On the other hand, as suggested by its title, Muscle Beach Party is hugely homoerotic, though given the people who made it and especially the studio that paid for it, I can't swear that all of it is intentional. That some of it is intentional seems beyond doubt: Buddy Hackett pulling increasingly odd but invariably approving looks as a line of immaculately-shaped young men in bright pink briefs and capes parade in front of him can't possibly be an accident, assuming that director William Asher had even the least awareness that gay men existed, and working in the film industry, one assumes he must have. And while that's an interesting shift in focus, it's not really something the film does much with at all: lines of dialogue that would require nothing to nudge them in the direction of sounding intensely suggestive are kept firmly neutered, and none of the teen boys in the surfer camp seems to have any sort of latent awareness one way or the other.
That speaks to a problem greater than just "there ought to be some sex in this teen sex picture"; Muscle Beach Party is unusually good at not being about anything, even when it should be. Robert Dillon's screenplay, from a story he co-wrote with Asher, is structurally bizarre and not in any kind of good way: with the surfers, the bodybuilders, and the Contessa serving as three possible points for conflict, the film still struggles to have any kind of story: first the surfers are angry and the bodybuilders and then vice versa, but then the Contessa shows up and there's a damn long stretch of the movie without much of any connection to anything else, as S.Z. Matts and Jack Fanny hash out a business deal (Hackett is in fine form, but Rickles, given an oddly uncharacteristic role, is largely unpleasant), and the teens barely even show up in disconnected cameos. When the film resumes, it's on the back of the Dee Dee-Frankie-Contessa love triangle, and when the bodybuilders return, it's as unexpected and pointless as a celebrity cameo from Peter Lorre, who died only two days before the film's release, and before having a chance to film his promised appearance in the eventual Bikini Beach.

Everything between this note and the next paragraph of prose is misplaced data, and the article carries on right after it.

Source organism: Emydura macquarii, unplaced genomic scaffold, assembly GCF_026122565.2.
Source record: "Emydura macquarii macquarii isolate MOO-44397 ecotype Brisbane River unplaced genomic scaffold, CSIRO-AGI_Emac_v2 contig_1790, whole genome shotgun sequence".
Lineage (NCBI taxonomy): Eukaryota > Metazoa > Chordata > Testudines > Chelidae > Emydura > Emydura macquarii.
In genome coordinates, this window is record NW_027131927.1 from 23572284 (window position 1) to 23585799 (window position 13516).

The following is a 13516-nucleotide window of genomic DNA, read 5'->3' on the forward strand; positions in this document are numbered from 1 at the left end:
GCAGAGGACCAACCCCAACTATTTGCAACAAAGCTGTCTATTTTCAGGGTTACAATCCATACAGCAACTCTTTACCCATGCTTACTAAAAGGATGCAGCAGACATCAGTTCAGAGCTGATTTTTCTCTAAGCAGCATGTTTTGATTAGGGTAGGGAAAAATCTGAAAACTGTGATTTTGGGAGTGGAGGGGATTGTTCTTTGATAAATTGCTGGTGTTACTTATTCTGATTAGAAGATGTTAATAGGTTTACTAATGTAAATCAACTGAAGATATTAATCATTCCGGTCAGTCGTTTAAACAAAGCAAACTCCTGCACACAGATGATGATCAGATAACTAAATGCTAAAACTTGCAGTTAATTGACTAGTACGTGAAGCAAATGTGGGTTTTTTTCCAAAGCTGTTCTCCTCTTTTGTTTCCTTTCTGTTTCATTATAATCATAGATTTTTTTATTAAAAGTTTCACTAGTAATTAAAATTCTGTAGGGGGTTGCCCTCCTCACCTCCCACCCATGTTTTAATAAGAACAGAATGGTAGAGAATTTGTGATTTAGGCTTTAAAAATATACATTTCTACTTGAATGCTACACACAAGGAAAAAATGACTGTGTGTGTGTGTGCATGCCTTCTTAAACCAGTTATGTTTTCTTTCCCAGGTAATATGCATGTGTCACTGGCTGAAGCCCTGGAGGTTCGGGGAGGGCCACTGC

Given that the limited story is already a retread of Beach Party, where the same character beats were worked into the more expansive, wackier outside plot, it's impossible to see this as anything but tepid, paint-by-numbers mechanical storytelling, and while the film goes through the motions well enough - good stock footage surfing, fine surf rock tunes co-written by Beach Boy mastermind Brian Wilson, Frankie and Annette are playing their established characters fine, even if neither one (Frankie especially) has much of anything to do - it is plainly just that: going through the motions. Nobody expects a beach party movie to be a great work of cinematic art, but the least it can do is to offer some good playful romping, and Muscle Beach Party is simply too impersonal to achieve that.
Reviews in this series
Beach Party (Asher, 1963)
Muscle Beach Party (Asher, 1964)
Bikini Beach (Asher, 1964)
Pajama Party (Weis, 1964)
Beach Blanket Bingo (Asher, 1965)
How to Stuff a Wild Bikini (Asher, 1965)
The Ghost in the Invisible Bikini (Weis, 1966)